IT can only get worse, is what could be echoing in the minds of many after it was reported this week that Lake Kariba has water volumes enough to generate electricity for just over five months.
Candid Comment Bernard Mpofu
Thereafter, Zimbabwe, which has over the last decade been experiencing rolling power cuts, could plunge into darkness. Notwithstanding ongoing expansion work at Kariba Power Station, a huge debt overhang and limited fiscal space has made any prospects of financing any capital-intensive energy project a pipedream for government.
Optimists would argue that this dire situation resulted from the El Nino-induced phenomenon. But, a recap of yesteryear events tells a different story.
Kariba, the largest man-made lake in the world traditionally used to meet this growing energy demand.
But this changed in 2015 when Zambia and Zimbabwe let the turbines in full motion despite the low water levels.
Kariba Power Station general manager, Kenneth Maswera last Friday said water levels at the lake were now at 477,15 metres which is 1,65m above the minimum power generation threshold. He said these were the lowest levels recorded since the 1992 drought. The levels, he added were enough to generate power for only 165 days.
Experts say lack of proper planning and poor management of the Kariba Dam, has resulted in the current power cuts as both Zambia’s power utility and the Zimbabwe Electricity Supply Authority, through its subsidiary Zimbabwe Power Company, burst their water usage ceiling by huge volumes resulting in an unprecedented decline of water levels in the dam.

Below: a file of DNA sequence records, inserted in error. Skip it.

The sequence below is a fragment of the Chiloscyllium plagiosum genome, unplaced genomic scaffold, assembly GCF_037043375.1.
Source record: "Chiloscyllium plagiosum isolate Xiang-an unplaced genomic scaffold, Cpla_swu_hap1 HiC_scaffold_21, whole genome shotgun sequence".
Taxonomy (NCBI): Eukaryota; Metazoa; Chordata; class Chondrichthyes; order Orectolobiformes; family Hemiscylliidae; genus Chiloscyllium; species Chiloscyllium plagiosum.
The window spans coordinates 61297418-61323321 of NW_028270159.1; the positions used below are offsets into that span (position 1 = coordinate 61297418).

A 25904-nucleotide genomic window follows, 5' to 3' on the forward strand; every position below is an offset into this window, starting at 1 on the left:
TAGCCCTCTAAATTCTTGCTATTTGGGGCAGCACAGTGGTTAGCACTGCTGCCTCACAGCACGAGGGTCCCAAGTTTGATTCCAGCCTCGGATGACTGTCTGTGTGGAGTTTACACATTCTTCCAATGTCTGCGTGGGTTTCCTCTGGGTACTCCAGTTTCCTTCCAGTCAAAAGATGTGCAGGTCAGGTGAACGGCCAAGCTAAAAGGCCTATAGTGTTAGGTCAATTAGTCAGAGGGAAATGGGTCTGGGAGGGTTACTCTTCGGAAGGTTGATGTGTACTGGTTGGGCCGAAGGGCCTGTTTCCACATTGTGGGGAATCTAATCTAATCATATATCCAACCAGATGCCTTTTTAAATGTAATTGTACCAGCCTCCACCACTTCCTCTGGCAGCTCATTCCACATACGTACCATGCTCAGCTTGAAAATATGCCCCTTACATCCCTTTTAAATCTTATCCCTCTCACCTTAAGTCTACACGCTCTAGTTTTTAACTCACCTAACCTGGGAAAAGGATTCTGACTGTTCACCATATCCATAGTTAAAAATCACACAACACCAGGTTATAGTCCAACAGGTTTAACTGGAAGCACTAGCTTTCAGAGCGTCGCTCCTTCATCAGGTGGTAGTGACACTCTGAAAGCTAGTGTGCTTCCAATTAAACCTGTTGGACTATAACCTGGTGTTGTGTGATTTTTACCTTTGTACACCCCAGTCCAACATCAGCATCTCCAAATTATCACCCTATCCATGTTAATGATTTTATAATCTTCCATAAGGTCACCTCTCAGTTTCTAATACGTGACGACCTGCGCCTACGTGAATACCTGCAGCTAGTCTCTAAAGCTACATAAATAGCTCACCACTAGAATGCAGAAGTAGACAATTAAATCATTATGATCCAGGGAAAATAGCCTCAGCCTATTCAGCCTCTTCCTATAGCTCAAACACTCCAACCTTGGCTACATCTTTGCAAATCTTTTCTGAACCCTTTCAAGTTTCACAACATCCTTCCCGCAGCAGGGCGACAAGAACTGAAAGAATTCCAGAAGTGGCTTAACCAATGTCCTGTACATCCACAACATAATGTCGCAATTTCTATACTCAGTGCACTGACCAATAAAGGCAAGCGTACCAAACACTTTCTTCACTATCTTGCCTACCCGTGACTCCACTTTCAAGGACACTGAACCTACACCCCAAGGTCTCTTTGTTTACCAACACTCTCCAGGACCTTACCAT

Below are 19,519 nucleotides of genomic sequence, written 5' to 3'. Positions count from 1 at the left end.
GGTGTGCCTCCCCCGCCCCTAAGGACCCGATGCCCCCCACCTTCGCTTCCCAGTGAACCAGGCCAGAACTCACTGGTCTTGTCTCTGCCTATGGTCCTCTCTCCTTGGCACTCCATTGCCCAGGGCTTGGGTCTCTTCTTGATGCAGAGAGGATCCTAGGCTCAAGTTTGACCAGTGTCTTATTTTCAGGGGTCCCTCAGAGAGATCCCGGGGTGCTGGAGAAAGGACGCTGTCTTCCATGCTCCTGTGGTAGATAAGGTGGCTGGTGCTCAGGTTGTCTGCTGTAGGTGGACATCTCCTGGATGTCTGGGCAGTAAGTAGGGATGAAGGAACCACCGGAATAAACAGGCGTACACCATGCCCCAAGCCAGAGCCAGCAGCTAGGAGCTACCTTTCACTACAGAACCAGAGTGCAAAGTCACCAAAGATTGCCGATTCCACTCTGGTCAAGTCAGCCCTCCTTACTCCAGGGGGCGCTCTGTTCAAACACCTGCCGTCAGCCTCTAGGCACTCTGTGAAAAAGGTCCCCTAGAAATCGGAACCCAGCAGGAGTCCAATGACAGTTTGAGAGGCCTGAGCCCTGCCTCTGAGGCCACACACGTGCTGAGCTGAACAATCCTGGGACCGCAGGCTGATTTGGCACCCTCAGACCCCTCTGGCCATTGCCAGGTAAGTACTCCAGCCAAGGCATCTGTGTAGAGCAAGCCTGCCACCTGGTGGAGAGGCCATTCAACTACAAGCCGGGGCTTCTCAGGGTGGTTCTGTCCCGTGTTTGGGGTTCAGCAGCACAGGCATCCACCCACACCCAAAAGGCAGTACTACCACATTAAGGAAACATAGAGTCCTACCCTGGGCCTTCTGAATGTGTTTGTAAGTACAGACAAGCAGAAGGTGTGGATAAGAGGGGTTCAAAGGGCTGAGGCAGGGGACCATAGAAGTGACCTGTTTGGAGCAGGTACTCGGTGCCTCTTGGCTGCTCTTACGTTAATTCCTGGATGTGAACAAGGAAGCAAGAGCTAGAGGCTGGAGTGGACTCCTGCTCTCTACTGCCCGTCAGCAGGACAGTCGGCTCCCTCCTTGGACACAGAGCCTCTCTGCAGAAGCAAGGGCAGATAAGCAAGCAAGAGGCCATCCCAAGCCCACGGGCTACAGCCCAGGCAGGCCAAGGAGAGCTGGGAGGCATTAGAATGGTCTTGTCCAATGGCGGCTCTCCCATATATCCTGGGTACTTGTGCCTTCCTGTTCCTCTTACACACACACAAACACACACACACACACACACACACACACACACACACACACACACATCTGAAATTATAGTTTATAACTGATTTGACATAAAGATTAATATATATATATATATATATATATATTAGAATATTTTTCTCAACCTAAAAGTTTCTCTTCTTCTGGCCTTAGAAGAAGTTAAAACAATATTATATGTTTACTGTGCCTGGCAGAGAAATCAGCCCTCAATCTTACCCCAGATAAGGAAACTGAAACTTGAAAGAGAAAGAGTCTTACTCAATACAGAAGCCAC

From this, sceptics can only conclude that poor statecraft as reflected by failure to implement ambitious development plans — some of which have been jettisoned to historical annals — now epitomises President Robert Mugabe’s administration.
Rewind: At Independence in 1980, Zimbabwe was the most industrialised country in Sub-Saharan Africa after South Africa and its currency was not only stronger than the South African rand, but also the United States dollar.
Ordinarily, any forward-looking government would have rolled out more energy projects in anticipation of a growing population and accelerated industrialisation. That was not the case.
However, Zimbabwe has undergone serious regression since 2000, through a period of runaway and an attendant economic meltdown.
In 1980, Zimbabwe was only second to South Africa in the region in terms of economic development and size of budget. Now, after extended periods of maladministration, its budget is smaller than that of all its neighbours — Botswana, Zambia, Mozambique and, of course, South Africa.
Incompetence, corruption and the absence of a national vision has and will continue to drag Zimbabwe to the 14th Century as Mugabe and his apparatchiks continue to decimate the economy.
Politicians are now fixated on plots and counterplots to succeed Mugabe at a time the economy is in mire. Cry the beloved country!